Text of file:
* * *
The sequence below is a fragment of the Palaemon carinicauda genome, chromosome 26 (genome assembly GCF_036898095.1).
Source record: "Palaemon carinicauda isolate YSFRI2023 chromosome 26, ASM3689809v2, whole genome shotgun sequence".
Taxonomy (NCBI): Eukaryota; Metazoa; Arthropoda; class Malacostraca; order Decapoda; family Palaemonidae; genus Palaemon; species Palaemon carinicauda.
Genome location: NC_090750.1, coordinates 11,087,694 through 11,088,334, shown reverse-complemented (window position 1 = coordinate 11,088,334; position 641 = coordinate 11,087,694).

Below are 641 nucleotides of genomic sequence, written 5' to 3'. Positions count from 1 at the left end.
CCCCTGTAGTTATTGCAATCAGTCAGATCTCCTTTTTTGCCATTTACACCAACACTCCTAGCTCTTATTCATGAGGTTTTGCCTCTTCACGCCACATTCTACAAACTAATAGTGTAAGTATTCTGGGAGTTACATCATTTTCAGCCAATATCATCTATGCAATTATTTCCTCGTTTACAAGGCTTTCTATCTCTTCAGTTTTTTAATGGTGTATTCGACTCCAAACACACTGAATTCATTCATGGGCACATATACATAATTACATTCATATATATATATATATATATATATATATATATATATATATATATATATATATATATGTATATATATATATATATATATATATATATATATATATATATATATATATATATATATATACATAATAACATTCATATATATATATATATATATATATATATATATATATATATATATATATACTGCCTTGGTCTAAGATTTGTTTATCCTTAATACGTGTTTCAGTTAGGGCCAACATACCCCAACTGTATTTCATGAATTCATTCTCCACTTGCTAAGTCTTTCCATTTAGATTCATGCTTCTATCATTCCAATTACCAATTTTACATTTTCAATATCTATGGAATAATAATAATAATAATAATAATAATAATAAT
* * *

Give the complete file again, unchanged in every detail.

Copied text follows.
The sequence below is a fragment of the Palaemon carinicauda genome, chromosome 26 (genome assembly GCF_036898095.1).
Source record: "Palaemon carinicauda isolate YSFRI2023 chromosome 26, ASM3689809v2, whole genome shotgun sequence".
Taxonomy (NCBI): Eukaryota; Metazoa; Arthropoda; class Malacostraca; order Decapoda; family Palaemonidae; genus Palaemon; species Palaemon carinicauda.
Genome location: NC_090750.1, coordinates 11,087,694 through 11,088,334, shown reverse-complemented (window position 1 = coordinate 11,088,334; position 641 = coordinate 11,087,694).

Below are 641 nucleotides of genomic sequence, written 5' to 3'. Positions count from 1 at the left end.
CCCCTGTAGTTATTGCAATCAGTCAGATCTCCTTTTTTGCCATTTACACCAACACTCCTAGCTCTTATTCATGAGGTTTTGCCTCTTCACGCCACATTCTACAAACTAATAGTGTAAGTATTCTGGGAGTTACATCATTTTCAGCCAATATCATCTATGCAATTATTTCCTCGTTTACAAGGCTTTCTATCTCTTCAGTTTTTTAATGGTGTATTCGACTCCAAACACACTGAATTCATTCATGGGCACATATACATAATTACATTCATATATATATATATATATATATATATATATATATATATATATATATATATATATATGTATATATATATATATATATATATATATATATATATATATATATATATATATATATATATACATAATAACATTCATATATATATATATATATATATATATATATATATATATATATATATATACTGCCTTGGTCTAAGATTTGTTTATCCTTAATACGTGTTTCAGTTAGGGCCAACATACCCCAACTGTATTTCATGAATTCATTCTCCACTTGCTAAGTCTTTCCATTTAGATTCATGCTTCTATCATTCCAATTACCAATTTTACATTTTCAATATCTATGGAATAATAATAATAATAATAATAATAATAATAAT